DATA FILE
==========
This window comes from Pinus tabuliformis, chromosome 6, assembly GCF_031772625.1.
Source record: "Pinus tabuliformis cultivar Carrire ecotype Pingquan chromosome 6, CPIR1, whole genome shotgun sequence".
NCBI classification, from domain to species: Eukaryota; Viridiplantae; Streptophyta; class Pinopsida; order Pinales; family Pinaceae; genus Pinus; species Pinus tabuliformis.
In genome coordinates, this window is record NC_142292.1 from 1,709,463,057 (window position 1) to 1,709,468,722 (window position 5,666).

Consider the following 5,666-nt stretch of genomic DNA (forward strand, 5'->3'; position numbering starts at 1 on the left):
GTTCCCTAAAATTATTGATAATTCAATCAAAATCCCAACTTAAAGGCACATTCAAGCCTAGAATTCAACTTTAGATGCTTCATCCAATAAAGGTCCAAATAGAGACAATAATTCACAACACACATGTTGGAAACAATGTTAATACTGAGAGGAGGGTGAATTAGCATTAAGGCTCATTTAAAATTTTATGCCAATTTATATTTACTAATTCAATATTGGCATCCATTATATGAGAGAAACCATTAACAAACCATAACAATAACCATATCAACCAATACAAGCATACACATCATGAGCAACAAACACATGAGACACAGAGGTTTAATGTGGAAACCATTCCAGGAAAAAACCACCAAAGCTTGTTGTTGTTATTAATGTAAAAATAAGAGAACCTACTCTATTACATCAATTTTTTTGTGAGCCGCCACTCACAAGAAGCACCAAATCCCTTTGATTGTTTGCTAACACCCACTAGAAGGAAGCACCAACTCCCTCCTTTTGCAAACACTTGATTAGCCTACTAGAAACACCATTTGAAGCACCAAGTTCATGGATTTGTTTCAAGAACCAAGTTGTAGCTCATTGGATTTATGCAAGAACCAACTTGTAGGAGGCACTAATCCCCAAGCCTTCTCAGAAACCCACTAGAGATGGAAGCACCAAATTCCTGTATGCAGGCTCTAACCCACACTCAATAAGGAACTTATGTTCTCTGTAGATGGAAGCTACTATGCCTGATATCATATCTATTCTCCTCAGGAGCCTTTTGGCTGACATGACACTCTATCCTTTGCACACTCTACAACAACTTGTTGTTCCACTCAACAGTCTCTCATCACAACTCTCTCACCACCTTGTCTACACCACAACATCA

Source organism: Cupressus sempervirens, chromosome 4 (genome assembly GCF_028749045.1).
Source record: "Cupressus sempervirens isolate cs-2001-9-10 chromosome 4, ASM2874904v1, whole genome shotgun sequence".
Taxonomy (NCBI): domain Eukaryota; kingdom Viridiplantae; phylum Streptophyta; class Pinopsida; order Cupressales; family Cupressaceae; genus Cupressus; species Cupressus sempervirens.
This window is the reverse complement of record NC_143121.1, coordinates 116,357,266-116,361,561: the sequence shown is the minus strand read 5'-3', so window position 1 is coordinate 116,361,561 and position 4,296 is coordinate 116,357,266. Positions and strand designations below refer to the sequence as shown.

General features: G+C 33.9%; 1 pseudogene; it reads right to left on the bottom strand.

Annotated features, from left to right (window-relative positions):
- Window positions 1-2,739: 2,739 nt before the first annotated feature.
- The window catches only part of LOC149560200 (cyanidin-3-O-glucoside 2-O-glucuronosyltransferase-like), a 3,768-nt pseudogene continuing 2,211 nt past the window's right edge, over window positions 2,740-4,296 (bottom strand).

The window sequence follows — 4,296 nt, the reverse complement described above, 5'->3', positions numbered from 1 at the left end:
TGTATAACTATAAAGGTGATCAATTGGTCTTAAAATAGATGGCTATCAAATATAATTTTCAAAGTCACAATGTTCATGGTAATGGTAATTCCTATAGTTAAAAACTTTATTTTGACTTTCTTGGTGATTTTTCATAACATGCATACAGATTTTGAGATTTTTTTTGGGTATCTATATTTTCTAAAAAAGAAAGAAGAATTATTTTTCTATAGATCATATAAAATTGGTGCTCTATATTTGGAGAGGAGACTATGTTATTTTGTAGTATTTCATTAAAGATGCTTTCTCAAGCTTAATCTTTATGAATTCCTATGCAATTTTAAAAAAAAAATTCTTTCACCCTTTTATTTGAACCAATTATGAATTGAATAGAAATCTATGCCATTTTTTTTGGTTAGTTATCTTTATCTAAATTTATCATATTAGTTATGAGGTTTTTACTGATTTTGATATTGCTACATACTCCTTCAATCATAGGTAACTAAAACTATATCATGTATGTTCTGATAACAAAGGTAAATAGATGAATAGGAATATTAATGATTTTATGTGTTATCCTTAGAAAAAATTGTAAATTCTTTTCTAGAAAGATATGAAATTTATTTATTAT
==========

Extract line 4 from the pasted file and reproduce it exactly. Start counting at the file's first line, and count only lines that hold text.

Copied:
In genome coordinates, this window is record NC_142292.1 from 1,709,463,057 (window position 1) to 1,709,468,722 (window position 5,666).